Minor flood stage begins at 8.5 feet (revised down from 9 feet when minor flooding began along Paso Hondo at less than 9 feet last month). River systems are dynamic and rapidly changing during times of high water, making it impossible to predict exactly what will flood, or how deeply, at any given water level. This uncertainty is undoubtedly why such an extensive evacuation has been ordered.

The Carmel River reached 9.1 feet on January 11.

View the Robles del Rio gauge here.

5:30 pm Update: As of 5:00 pm, the Carmel River had actually gone down a little at the Robles del Rio gauge, measuring 8.06 feet (5,450 cfs), but heavy rain has begun moving into the area and, if it continues, this decline may be short-lived.

7:45 pm Update: As of 7:15 pm, the Carmel River had dropped to 7.73 feet (4,880 cfs), but it looks like it may have bottomed out and begun to climb again.

8:45 pm  Update: The Carmel River is officially on the rise again. 7.93 feet (5,230 cfs) as of 8:15 pm at Robles del Rio.

10:00 pm Update: At 8.54 feet, as of 9:45 pm, the Carmel River has now reached minor flood stage. It is flowing through Robles del Rio at about 6,300 cfs. The Hydrologic Prediction people have bumped the projected peak up to 10.8 feet. Hopefully, the river will peak below that level.

10:30 pm Update: As of 10:15 pm, the Carmel River was nearly back to its January high water mark. 9.0 feet at Robles del Rio (7,180 cfs).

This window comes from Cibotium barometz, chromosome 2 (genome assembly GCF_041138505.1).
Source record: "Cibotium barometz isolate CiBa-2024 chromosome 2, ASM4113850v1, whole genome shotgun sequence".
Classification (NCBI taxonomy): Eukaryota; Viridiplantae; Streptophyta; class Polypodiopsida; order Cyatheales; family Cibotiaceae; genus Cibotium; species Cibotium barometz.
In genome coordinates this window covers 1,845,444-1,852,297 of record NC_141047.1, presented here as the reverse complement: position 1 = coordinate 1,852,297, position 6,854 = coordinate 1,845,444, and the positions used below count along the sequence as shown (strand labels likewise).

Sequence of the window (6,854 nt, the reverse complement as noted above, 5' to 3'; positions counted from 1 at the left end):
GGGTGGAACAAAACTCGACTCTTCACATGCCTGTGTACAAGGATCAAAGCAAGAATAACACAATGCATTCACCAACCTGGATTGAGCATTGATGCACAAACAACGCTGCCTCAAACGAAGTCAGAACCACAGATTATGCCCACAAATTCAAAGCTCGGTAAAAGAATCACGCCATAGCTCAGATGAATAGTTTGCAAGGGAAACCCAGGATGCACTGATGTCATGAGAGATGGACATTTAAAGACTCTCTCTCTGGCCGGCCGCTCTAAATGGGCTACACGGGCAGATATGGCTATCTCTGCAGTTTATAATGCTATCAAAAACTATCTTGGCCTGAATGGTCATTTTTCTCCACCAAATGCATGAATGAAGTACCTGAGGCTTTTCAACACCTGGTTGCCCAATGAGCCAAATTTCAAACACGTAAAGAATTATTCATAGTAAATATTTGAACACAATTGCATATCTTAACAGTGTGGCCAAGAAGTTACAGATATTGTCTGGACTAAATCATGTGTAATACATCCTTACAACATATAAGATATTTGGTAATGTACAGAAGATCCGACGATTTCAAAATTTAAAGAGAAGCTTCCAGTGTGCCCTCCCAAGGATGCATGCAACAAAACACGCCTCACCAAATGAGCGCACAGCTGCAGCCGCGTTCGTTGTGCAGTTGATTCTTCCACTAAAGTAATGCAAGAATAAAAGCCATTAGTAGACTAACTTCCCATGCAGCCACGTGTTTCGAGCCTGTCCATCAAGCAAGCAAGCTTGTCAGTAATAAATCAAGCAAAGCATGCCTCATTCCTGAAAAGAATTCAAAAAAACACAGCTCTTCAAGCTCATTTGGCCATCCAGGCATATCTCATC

11:00 pm Update: As of 10:45, the Carmel River was at 9.39 feet (8,030 cfs). This is the highest flow the Carmel River has seen since 1998, but still only about half the flow of the disastrous 16,000 cfs flood of 1995.

Midnight Update: As of 11:45, the river was up to 9.96 feet (9,370 cfs) at Robles del Rio. The good news is that the height of the water flowing over the spillway at Los Padres Dam appears to have leveled off, meaning the peak flow is probably passing, or has just passed, that location. Those near the river who have not evacuated should continue to carefully monitor the river and the upstream gauges.

5:30 am Update: The Carmel River peaked at around 10 feet on the Robles del Rio gauge, shortly after midnight – failing to reach the predicted 10.8 feet. As of 4:45 am it had slipped below flood stage to 8.44 feet (6,120 cfs). The peak, which has swollen to around 15,900 cfs as it has travelled downstream  is only now reaching the mouth of Carmel Valley.

8:00 am Update: The peak has now passed out to sea and all parts of the river are going down. As of 6:45 am, the Robles del Rio gauge was showing 8.06 feet (5,450 cfs) and, as of 6:30 am, the Near Carmel gauge was showing 14,100 cfs.

Here’s what the river mouth looked like an hour ago:


Big Sur River Above Flood Stage for Fifth Time This Year

February 20, 2017

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South Coast oaks in the rain

Heavy pre-dawn rain has pushed the Big Sur River above the 10-foot level that marks its official “flood stage” for the fifth time in less than two months.

As of 9:00 am, the river was at 10.30 feet, which indicates a flow of 3,530 cubic feet per second.

On January 12, the Big Sur River hit 12.34 feet (or 7,650 cfs – more than twice the current flow); the second highest peak recorded since the gauge was installed. The highest was an amazing 10,700 cfs, recorded in January 1978, following the Marble Cone Fire.

This morning’s rain can’t be helping the situation at Pfeiffer Gulch, where a slide has been slowly pulling down the Highway bridge. Interestingly, when the bridge was built in the 1960’s, Caltrans erroneously signed it as the Pfeiffer Canyon Bridge and, taking their cue from the sign on the collapsing bridge, everyone now seems to be referring to the place as Pfeiffer Canyon.